The type of toy doesn't matter when teaching a dog to fetch; it's best to start inside with short distances and use two identical toys to get the dog to drop what it has. Transcript: "Hello, Dale Ward here, dog trainer and behavior consultant. The question is, what toys can I get to teach my dog how to fetch? Actually, the toy itself doesn't really matter. I mean, dogs will fetch whatever you teach them to fetch. So a lot of people will use a ball or a Frisbee or a favorite toy, but it doesn't really matter. The idea though is to start easy. So you start teaching inside. For example, a hallway is a good place to start where there's not very many places to actually go except back to you. So you sit on the floor, close all the doors in the hallway, and then just toss the toy just a couple of feet away and say, fetch as you do it. And then when the dog goes runs to get it, then you can you can say, bring it, and the dog will come back to you and you can give the dog a little treat and he'll drop the toy. So and then repeat, repeat, repeat, repeat, repeat. Once the dog is fluent with that, then you can maybe increase your distance and then start to move it outside. One of the ways that's really good to get them to drop something is to have two of the exact same toy. So when they bring it back, if they don't want to drop it, you just shake that, oh look at this one, and then throw that one and then they'll drop the one they have. So they'll recognize they're repeating. But remember there's a genetic piece to this and some dogs are just not into retrieving. They're into sniffing or something else. Thanks! Bye."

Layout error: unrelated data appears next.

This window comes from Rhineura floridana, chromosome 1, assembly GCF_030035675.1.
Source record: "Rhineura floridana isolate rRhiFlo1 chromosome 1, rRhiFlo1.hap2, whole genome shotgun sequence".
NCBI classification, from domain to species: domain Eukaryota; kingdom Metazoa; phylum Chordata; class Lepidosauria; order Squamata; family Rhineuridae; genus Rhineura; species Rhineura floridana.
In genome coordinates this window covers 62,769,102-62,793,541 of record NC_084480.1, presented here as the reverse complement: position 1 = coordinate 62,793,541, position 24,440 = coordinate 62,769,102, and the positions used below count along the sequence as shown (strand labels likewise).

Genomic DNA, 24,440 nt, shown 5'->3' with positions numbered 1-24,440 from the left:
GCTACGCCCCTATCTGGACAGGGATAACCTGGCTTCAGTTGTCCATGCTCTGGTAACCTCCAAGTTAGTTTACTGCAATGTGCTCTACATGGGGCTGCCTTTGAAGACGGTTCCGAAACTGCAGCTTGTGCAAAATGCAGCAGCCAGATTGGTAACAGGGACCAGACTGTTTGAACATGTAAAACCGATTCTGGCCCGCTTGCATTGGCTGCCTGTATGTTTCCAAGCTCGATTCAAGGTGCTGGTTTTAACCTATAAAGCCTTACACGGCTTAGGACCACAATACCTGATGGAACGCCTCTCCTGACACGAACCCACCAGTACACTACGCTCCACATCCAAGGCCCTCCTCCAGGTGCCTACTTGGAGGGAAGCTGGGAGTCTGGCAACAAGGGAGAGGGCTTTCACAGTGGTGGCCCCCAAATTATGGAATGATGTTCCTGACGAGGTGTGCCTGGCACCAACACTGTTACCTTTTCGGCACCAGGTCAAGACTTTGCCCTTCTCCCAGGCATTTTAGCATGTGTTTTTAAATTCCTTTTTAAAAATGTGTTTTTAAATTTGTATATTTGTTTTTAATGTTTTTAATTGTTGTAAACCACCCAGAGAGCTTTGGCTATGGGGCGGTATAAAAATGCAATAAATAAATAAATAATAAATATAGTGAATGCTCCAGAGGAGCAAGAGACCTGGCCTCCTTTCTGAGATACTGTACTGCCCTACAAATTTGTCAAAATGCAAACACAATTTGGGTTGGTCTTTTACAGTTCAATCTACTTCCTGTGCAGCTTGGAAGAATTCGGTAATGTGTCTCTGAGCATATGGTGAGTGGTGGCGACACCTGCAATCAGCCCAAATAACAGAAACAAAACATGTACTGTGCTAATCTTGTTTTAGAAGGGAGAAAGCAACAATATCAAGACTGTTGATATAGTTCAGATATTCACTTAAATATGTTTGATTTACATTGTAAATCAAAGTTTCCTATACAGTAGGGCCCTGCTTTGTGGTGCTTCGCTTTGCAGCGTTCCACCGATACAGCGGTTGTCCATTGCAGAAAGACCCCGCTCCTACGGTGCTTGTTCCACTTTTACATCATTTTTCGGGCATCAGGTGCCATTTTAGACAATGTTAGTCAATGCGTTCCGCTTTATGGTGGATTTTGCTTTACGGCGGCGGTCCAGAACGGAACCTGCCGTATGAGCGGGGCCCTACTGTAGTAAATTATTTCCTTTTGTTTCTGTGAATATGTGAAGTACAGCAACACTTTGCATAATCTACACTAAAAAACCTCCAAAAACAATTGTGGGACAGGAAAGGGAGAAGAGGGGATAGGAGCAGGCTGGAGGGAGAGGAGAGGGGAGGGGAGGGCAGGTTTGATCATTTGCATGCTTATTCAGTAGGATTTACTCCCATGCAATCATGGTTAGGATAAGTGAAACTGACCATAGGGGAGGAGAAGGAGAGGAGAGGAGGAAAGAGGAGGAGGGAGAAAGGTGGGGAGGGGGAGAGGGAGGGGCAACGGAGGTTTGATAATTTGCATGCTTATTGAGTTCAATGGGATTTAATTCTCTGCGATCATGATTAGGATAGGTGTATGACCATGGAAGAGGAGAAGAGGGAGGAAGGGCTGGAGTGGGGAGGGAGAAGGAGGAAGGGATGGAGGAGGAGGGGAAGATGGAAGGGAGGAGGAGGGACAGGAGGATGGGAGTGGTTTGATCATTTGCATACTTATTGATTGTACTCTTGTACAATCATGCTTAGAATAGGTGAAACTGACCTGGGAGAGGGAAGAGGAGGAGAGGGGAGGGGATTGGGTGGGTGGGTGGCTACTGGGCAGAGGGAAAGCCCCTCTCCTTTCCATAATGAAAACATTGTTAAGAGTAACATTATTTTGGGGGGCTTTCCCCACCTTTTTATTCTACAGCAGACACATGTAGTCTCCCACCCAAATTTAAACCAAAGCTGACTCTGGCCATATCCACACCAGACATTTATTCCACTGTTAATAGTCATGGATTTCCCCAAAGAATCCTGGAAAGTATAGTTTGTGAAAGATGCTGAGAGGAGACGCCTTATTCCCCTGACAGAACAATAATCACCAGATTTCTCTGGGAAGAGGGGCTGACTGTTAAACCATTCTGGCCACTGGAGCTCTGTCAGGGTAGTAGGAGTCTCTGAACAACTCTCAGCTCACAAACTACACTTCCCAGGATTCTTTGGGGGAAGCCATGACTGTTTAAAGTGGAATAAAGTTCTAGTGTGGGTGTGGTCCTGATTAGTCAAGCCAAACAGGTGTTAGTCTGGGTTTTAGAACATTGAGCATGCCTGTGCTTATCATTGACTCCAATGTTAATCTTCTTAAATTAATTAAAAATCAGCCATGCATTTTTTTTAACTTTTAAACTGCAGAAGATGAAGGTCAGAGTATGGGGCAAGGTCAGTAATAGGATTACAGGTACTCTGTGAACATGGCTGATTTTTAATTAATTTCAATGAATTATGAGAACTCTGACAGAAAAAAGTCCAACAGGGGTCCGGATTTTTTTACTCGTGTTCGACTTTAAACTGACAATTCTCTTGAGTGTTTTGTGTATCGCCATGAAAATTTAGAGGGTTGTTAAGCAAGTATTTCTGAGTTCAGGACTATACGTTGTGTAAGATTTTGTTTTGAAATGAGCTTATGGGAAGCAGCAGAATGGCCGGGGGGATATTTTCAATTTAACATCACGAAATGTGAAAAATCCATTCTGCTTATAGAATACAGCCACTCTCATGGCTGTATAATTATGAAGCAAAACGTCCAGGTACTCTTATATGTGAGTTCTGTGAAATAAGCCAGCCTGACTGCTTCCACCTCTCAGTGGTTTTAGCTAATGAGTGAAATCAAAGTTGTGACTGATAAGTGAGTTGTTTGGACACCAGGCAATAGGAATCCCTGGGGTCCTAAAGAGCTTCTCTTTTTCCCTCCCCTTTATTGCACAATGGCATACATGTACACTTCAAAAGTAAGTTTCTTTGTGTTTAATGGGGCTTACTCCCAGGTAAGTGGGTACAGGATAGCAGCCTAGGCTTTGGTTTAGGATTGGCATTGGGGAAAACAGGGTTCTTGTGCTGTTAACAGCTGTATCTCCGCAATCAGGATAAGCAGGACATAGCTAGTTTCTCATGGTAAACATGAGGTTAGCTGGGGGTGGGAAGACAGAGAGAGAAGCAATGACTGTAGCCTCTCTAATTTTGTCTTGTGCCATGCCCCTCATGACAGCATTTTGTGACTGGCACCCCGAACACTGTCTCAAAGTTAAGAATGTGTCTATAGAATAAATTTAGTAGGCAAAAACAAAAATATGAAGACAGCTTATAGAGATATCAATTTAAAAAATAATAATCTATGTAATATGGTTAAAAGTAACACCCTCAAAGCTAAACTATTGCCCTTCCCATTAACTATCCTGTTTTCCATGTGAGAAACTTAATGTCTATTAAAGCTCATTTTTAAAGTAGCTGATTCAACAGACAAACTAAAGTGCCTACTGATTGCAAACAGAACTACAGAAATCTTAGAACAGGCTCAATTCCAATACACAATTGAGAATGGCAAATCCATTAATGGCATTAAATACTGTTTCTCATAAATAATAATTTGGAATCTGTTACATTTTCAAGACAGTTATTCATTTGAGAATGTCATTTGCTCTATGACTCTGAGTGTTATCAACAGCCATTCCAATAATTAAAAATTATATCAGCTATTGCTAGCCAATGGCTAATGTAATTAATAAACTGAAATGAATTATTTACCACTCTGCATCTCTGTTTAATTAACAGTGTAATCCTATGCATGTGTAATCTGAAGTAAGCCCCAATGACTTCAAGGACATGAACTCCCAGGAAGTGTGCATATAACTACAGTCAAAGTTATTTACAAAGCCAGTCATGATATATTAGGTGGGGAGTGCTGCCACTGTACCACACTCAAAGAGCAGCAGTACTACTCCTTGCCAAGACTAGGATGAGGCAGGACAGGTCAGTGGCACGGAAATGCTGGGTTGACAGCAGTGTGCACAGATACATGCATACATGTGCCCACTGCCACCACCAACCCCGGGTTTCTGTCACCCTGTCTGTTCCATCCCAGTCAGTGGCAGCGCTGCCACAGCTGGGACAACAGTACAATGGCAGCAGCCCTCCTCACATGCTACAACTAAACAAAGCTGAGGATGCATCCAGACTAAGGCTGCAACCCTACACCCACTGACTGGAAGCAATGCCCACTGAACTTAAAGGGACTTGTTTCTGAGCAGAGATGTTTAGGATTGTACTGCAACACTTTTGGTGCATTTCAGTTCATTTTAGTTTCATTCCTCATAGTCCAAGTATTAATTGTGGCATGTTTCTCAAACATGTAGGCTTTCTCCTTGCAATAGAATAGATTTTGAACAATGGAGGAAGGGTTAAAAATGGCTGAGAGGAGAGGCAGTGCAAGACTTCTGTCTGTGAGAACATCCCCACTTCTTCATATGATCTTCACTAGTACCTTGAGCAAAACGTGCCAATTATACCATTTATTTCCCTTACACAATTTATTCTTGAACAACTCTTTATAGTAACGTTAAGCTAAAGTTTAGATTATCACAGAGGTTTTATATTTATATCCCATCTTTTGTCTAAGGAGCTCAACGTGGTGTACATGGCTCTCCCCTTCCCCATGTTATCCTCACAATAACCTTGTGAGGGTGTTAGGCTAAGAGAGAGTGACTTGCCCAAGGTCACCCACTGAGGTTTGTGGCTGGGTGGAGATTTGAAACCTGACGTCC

Avoid giving your dog antlers and bones, as they are too hard for their teeth. Stick with Kong toys that you can stuff with food or a banana and freeze it to make it last longer. Additionally, try to avoid rawhides with knots at the end of them, as they can get stuck in the stomach. Instead, look for toys that you can engage and play with while still providing something soft enough for their teeth. Transcript: "What can I give my dog that is safe to chew on, well, for safe. You want to avoid choking hazards, but you also want to avoid fractured teeth. So even though your dog might like to chew on something like an antler, do not give them antlers or bones, don't give them anything. That's harder than their teeth. Stick with things like a Kong toy. This is a nice one and they're not going to just chew on a boring old tongue. You got to stuff it with something good. Good like a banana. Push a banana in here. Freeze it give it to your dog to chew on. It's a great pacifier for the kennel. When you're training, a puppy getting him used to a kennel using toys that you can stuff with food biscuits, peanut butter, frese it to make it last longer. I try to avoid things that are rawhides that have knots at the end of them. Those knots can get a bit stuck in their stomach. Rides in general, try to avoid if you can there I would try to stick with things that you can engage play with. But are also have give for their teeth."